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Anatomy of Habit Premiere Their Heavy, Experimental New Record ‘Black Openings’

Reinvented and reinvigorated, Anatomy of Habit premiere their brand-new, heavy and experimental studio album, ‘Black Openings.’



Anatomy of Habit in 2021

It’s that time in their musical career for Anatomy of Habit to change it up. If you’ve gotten to your fourth album and there’s little difference from your debut, you’re probably not doing something right. With a recently fleshed-out lineup comes a variation in sound as found through the band’s brand-new studio album, Black Openings. You can hear it today and, fortunately, it’s a quick follow-up to last year’s Even If It Takes A Lifetime, their first release in seven years.

Led by the distinguished Mark Solotroff, this album has a wholly different set of influences than any of its predecessors, thanks to these new members. Recorded again with longtime producer Sanford Parker, the addition of bassist and steel guitarist Sam Wagster (who replaced Kenny Rasmussen) was invaluable, thanks to his very different musical background. The riffs are heavier, particularly with the bass, thanks to the addition of Wagster, which really forced the band to adjust. Solotroff appreciated the new input, for it allowed him to push the guys into heavier territory, and he also relished the challenge of remoulding their approach.

With his thoughts on the new record, Solotroff shares:

“Releasing Black Openings in a timely manner, as a follow up to our previous album Even If It Takes A Lifetime, was an important milestone for us, as it demonstrates the momentum that we’re building as a band. It was critical to not just release a single album, after the long gap that trailed Ciphers + Axioms. Furthermore, knowing that we’re about 50 percent finished with our next album, we feel confident that we can maintain the forward push that we’ve been working hard to develop.

“It’s not just about releasing albums, although that feels really good. It has to do with the fact that this lineup has experienced consistency and fluidity in our ability to collaborate and to create new songs. We may still labour over them, to make sure they’re ready to perform and to record, but there are always one or two new ideas in development.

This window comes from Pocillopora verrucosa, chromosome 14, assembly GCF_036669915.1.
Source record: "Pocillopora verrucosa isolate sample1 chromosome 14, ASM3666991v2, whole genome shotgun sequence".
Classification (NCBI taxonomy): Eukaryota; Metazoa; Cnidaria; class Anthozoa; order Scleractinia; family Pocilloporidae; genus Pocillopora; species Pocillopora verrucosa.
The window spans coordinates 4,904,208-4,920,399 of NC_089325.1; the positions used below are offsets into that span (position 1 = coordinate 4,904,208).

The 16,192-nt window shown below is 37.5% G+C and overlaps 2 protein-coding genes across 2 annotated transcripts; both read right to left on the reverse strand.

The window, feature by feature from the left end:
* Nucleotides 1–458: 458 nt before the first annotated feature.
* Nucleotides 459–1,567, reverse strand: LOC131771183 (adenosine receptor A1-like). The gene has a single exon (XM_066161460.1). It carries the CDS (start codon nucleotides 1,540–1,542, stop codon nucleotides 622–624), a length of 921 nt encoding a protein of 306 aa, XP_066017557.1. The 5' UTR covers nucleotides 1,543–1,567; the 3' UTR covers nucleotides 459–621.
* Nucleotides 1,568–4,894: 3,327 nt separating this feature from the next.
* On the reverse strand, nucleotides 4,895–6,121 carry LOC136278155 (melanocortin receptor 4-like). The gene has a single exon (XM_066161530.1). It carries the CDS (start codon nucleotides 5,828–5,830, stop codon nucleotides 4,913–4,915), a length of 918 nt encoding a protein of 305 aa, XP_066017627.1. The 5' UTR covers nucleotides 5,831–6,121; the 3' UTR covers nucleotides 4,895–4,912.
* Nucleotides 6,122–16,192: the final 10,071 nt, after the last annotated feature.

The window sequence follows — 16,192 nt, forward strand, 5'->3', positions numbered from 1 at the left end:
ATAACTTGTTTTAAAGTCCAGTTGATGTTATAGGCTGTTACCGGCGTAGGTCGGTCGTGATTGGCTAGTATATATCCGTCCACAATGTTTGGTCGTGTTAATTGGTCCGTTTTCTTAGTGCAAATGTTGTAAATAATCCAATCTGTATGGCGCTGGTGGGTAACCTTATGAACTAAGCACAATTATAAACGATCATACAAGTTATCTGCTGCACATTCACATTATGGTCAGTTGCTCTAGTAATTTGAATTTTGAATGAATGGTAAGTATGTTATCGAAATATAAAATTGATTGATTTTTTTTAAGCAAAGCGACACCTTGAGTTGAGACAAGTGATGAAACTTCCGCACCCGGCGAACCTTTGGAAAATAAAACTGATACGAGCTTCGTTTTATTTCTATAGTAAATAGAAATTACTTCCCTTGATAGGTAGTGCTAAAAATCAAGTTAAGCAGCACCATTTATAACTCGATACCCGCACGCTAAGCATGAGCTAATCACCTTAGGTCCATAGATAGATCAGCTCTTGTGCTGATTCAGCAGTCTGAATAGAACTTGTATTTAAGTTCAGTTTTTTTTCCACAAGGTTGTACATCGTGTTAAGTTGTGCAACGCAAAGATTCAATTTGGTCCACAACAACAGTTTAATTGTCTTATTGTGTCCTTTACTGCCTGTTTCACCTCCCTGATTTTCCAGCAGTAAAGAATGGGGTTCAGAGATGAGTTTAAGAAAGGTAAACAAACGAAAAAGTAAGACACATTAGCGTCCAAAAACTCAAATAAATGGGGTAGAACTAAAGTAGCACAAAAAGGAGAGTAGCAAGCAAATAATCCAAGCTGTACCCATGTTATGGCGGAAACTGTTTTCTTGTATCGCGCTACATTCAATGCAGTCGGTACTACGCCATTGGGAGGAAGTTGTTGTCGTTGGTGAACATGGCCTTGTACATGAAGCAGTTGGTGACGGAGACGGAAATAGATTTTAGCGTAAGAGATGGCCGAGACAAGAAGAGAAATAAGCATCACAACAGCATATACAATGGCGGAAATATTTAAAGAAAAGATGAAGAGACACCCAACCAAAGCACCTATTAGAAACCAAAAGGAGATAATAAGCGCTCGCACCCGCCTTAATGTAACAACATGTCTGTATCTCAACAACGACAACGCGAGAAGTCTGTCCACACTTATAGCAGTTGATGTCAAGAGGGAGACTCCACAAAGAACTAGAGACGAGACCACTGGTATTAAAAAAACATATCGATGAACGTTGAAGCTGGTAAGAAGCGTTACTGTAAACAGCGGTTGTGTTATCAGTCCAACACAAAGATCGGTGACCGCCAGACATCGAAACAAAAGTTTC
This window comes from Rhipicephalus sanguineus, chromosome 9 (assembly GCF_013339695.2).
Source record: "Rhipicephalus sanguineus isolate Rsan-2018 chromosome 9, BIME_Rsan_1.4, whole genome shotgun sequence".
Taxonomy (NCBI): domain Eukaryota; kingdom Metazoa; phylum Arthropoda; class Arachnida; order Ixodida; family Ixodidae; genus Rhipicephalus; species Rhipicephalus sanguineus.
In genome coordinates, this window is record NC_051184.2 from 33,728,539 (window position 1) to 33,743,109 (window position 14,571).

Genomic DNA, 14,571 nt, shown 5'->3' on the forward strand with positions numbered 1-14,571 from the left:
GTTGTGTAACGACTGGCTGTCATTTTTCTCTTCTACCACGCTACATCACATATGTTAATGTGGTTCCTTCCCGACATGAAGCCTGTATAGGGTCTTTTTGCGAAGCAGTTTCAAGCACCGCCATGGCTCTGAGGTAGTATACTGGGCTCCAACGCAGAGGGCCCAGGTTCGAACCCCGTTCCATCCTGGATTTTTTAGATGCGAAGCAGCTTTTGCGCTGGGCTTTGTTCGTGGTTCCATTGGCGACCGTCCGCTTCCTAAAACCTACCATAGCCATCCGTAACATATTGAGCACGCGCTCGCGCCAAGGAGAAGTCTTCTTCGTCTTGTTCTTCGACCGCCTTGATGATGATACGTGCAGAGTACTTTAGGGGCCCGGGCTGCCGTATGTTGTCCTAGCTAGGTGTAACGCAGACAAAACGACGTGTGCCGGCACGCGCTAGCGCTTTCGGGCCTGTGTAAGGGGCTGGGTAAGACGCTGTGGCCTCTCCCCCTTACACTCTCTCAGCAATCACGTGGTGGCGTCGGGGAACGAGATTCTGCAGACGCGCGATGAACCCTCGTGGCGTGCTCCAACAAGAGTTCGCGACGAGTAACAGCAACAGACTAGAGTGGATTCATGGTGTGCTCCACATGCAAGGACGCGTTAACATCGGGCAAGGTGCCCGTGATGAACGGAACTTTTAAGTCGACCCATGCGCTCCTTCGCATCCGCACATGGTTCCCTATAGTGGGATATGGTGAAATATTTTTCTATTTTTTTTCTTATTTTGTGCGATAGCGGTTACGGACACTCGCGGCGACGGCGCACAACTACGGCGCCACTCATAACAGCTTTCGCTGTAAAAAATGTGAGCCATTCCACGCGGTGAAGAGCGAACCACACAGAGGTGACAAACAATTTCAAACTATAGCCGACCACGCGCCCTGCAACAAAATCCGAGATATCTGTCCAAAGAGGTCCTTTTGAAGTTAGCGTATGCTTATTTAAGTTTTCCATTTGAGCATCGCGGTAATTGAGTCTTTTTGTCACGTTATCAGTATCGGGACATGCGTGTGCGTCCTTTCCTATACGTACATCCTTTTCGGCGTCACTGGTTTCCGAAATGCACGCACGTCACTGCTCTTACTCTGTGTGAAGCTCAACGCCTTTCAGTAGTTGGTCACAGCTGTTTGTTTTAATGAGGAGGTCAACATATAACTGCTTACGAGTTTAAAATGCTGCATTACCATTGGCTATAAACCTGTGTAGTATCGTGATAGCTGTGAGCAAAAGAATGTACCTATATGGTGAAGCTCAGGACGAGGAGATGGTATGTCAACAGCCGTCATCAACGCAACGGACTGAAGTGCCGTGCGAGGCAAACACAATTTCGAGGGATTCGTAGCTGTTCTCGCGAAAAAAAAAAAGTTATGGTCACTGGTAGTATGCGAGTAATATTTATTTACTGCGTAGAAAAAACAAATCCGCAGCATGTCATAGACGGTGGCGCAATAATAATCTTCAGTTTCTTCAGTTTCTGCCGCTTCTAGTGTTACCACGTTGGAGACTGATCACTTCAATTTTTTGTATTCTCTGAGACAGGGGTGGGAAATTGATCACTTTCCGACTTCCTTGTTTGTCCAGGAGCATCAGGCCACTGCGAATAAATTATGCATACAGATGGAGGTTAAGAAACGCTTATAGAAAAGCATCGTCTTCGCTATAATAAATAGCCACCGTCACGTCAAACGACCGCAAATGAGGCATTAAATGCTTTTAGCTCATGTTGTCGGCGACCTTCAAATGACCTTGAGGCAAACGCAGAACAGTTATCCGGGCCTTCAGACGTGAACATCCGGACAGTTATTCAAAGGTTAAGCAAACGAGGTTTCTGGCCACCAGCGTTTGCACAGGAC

“As for Black Openings, I think it encapsulates exactly what Anatomy of Habit is all about. It contains the important balances that we strive for, between darker and brighter, heavier and lighter, slower and faster. Well, look, we’re not becoming a speed-metal band, but we can shift into a higher gear, from time to time. It’s always an exciting moment when we finally share our latest music with a broader audience. The opportunity to make new connections and to learn how people interpret our work, in their own way, is always rewarding.”

He concludes by saying:

“We hope that this album resonates with people who already listen to us, and we look forward to hearing from new listeners who discover us through Black Openings. As this album makes its way into the world, we’ll be working hard to wrap up the next one. What’s our next milestone? It’ll be an album with four songs. You heard about it here, first.”

As could be expected from Solotroff and the band at this point, Black Openings features some more elaborate themes, such as love and loss, the abstracted and vanishing self, and the various complexities within the creative process. It also considers the concept of obliteration, and the concept of the inner drive and what it does to keep pushing you forward. The lineup may have changed, but the power remains fully intact. Get ready to enjoy the experience, because this is music best enjoyed on a higher level.

Artwork for the album ‘Black Openings’ by Anatomy of Habit

Artwork for the album ‘Black Openings’ by Anatomy of Habit